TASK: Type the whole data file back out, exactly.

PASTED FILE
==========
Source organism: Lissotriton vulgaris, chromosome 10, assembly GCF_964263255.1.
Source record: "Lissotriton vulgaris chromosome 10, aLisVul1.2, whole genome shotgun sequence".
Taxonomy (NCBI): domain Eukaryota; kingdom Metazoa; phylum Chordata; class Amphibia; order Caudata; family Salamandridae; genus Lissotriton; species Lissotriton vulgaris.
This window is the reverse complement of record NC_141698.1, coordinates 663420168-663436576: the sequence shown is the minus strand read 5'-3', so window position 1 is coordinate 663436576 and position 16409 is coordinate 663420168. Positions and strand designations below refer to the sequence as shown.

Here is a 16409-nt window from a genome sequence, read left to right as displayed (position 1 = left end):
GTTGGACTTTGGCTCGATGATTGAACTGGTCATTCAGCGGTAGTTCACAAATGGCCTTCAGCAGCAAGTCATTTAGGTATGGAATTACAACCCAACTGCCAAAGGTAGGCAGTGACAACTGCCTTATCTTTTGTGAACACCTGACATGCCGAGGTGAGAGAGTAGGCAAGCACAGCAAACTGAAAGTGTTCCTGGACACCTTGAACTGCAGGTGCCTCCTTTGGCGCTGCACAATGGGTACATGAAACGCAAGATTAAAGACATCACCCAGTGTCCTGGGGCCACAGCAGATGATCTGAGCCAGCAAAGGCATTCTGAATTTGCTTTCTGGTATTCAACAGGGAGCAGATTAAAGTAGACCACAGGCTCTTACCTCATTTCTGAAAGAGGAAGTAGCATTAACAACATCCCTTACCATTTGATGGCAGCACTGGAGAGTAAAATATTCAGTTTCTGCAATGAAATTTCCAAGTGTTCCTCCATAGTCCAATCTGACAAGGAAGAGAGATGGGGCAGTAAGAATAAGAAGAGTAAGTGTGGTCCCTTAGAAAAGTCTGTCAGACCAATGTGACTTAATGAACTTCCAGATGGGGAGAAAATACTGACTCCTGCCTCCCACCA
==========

Source organism: Lissotriton vulgaris, chromosome 10, assembly GCF_964263255.1.
Source record: "Lissotriton vulgaris chromosome 10, aLisVul1.2, whole genome shotgun sequence".
Taxonomy (NCBI): domain Eukaryota; kingdom Metazoa; phylum Chordata; class Amphibia; order Caudata; family Salamandridae; genus Lissotriton; species Lissotriton vulgaris.
This window is the reverse complement of record NC_141698.1, coordinates 663420168-663436576: the sequence shown is the minus strand read 5'-3', so window position 1 is coordinate 663436576 and position 16409 is coordinate 663420168. Positions and strand designations below refer to the sequence as shown.

Here is a 16409-nt window from a genome sequence, read left to right as displayed (position 1 = left end):
GTTGGACTTTGGCTCGATGATTGAACTGGTCATTCAGCGGTAGTTCACAAATGGCCTTCAGCAGCAAGTCATTTAGGTATGGAATTACAACCCAACTGCCAAAGGTAGGCAGTGACAACTGCCTTATCTTTTGTGAACACCTGACATGCCGAGGTGAGAGAGTAGGCAAGCACAGCAAACTGAAAGTGTTCCTGGACACCTTGAACTGCAGGTGCCTCCTTTGGCGCTGCACAATGGGTACATGAAACGCAAGATTAAAGACATCACCCAGTGTCCTGGGGCCACAGCAGATGATCTGAGCCAGCAAAGGCATTCTGAATTTGCTTTCTGGTATTCAACAGGGAGCAGATTAAAGTAGACCACAGGCTCTTACCTCATTTCTGAAAGAGGAAGTAGCATTAACAACATCCCTTACCATTTGATGGCAGCACTGGAGAGTAAAATATTCAGTTTCTGCAATGAAATTTCCAAGTGTTCCTCCATAGTCCAATCTGACAAGGAAGAGAGATGGGGCAGTAAGAATAAGAAGAGTAAGTGTGGTCCCTTAGAAAAGTCTGTCAGACCAATGTGACTTAATGAACTTCCAGATGGGGAGAAAATACTGACTCCTGCCTCCCACCA